By Glen Wunderlich
Member Professional Outdoor Media Association
After experimenting with my Marlin semi-automatic .22 Winchester Magnum Rimfire (WMR) rifle and myriad ammunition variations, it was time to give it up. It never performed to expectations, failing miserably at the target bench and afield – even after having the factory install a new barrel. At Meal and More in Morrice, I traded it for a Savage model 93R17 in .17 HMR (Hornady Magnum Rimfire).
The diminutive .17 caliber cartridge is actually a .22 WMR case necked down to accommodate 17 and 20-grain bullets, which are propelled at advertised velocities of 2550 fps and 2375 fps respectively, making it the undisputed leader in rimfire velocity.
The .17 HMR evolved from a joint project between Hornady, Marlin, and Ruger, was introduced in 2002, and has become a huge success. From everything I have read, the .17 HMR enjoys a distinct advantage over the .22 magnum in the accuracy department regardless of bullet weight, configuration, or rifle manufacturer. It was time to find out for myself.
I opted for the heavier 20-grain ammo, choosing Hornady’s XTP offering, which is a controlled-expansion design. Other choices include full-metal jacket and explosive varmint bullets.
The Savage rifle came with an inexpensive Simmons 3 x 9 power scope and I figured I’d at least try it. I set targets at 50 yards and began punching paper. To my ultimate surprise, the little bolt gun never shot more than ½-inch groups with some in tiny clover-leaf clusters!
I realized I was on to something well beyond expectations, but as usual, my desire for improvement led me to check for parallax in the optics. On any scope without an adjustable objective lens (AO), parallax will be present to some degree at any range for which the scope is not set. Most rifle scopes are set to be parallax free at 100 yards, although some manufacturers such as Leupold are set beyond that. Rimfire scopes are typically set at 50 to 75 yards.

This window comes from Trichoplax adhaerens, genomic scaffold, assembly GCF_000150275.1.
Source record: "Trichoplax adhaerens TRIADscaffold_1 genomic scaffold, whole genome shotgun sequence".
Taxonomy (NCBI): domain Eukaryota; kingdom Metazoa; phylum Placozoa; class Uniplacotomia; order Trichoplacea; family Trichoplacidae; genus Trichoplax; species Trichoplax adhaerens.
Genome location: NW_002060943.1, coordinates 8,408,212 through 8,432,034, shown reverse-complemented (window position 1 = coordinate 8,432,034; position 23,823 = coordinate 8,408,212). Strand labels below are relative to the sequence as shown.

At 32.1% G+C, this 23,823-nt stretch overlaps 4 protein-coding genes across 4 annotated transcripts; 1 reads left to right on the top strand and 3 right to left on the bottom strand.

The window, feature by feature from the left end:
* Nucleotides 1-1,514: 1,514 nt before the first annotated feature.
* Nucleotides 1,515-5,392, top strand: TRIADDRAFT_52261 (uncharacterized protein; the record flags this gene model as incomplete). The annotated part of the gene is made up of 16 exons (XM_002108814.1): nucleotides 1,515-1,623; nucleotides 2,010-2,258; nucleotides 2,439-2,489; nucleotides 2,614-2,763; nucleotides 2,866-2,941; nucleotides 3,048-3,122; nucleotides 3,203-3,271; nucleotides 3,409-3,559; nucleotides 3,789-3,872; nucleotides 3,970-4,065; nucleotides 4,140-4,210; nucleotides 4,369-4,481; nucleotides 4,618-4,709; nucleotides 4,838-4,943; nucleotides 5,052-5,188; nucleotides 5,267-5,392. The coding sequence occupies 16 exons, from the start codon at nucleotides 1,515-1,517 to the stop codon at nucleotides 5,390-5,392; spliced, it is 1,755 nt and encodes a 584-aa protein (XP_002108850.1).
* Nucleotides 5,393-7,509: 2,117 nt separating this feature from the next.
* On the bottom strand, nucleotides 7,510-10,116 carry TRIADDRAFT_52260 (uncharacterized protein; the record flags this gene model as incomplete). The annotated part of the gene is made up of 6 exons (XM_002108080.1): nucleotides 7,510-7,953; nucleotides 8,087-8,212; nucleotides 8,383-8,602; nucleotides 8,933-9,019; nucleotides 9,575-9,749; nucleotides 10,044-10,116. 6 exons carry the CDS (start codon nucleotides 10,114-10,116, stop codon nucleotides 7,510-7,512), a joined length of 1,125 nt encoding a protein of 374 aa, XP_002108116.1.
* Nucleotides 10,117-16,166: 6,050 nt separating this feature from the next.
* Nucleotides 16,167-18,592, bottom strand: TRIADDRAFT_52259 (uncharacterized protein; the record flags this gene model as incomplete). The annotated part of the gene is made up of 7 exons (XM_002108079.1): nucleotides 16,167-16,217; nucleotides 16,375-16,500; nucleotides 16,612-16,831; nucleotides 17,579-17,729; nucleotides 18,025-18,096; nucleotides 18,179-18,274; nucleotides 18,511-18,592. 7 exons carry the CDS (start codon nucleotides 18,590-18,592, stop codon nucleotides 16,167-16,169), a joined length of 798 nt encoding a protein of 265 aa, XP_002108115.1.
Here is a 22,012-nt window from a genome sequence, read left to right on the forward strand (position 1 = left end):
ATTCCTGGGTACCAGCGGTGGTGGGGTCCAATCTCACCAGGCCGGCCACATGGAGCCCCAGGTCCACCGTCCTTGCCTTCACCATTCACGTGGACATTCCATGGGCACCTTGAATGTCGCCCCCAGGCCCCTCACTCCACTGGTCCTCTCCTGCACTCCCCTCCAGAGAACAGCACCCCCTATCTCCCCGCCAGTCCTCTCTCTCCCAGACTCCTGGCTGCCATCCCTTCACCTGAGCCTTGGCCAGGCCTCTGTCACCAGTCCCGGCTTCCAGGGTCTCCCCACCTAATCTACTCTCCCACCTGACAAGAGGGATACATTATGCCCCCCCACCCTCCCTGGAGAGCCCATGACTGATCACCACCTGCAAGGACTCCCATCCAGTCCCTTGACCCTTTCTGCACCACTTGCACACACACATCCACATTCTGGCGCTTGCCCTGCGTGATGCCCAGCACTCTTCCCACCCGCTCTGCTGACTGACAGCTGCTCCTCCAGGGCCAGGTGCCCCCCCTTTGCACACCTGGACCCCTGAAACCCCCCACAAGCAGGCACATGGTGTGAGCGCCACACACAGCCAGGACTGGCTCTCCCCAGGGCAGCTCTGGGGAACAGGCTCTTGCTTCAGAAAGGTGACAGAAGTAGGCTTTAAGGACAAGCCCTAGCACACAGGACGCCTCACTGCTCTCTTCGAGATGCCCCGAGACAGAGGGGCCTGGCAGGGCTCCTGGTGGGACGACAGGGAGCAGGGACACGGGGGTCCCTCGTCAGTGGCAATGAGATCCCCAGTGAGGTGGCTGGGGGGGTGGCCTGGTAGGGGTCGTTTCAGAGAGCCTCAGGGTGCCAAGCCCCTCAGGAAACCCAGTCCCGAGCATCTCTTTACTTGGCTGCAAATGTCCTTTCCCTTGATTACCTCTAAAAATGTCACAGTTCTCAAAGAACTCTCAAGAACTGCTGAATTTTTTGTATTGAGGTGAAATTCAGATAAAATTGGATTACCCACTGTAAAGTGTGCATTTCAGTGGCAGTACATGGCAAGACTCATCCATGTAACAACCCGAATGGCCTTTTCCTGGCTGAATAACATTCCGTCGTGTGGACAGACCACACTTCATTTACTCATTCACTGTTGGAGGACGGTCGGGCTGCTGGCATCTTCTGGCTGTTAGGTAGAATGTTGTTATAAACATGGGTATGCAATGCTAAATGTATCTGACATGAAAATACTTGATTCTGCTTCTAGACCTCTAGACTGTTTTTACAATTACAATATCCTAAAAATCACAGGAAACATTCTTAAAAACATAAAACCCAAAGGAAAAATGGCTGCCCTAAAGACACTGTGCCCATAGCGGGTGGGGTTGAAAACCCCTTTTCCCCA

What does this mean? Parallax is defined as the apparent change in the position of an object (target) resulting in the change in the position from which it is viewed. Parallax is most noticeable at close range and can be checked easily. Just place your scoped firearm on a solid rest focused on a target. Then, move your head up and down, or side to side without touching the scope. If the target appears to move, you have parallax.
Parallax is problematic. If your eye is not positioned in exactly the same location before each shot, group size will suffer. Whether you are aware of it or not, parallax can account for poor shooting all by itself. With fixed parallax scopes, it’s like pedaling a bicycle with only one gear. Sometimes it will be just right; the rest of the time it won’t.
The obvious answer is to change to an adjustable objective scope, which permits focusing at any given range. Although the Savage has a fine adjustable Accu-Trigger, it’s not as costly as the Ruger model, and therefore, spending big bucks on a scope seemed inappropriate. I found a BSA Sweet 17 scope with AO in 3 x 12 power for a scant $65 on sale at MidwayUSA.com right now and couldn’t resist. The BSA scope seems like a fantastic deal with its screw-on scope caps, adjustable parallax, power range, and best of all, range compensation out to a whopping 300 yards!
The scope is made to work with 17 grain bullets traveling at 2550 fps, but I found that the little Savage was spitting out the 20-grain XTPs at that velocity and the 17 grainers a bit faster. It will be interesting to find out how the scope performs, once installed – especially at the longer ranges.
Next week we’ll review the results.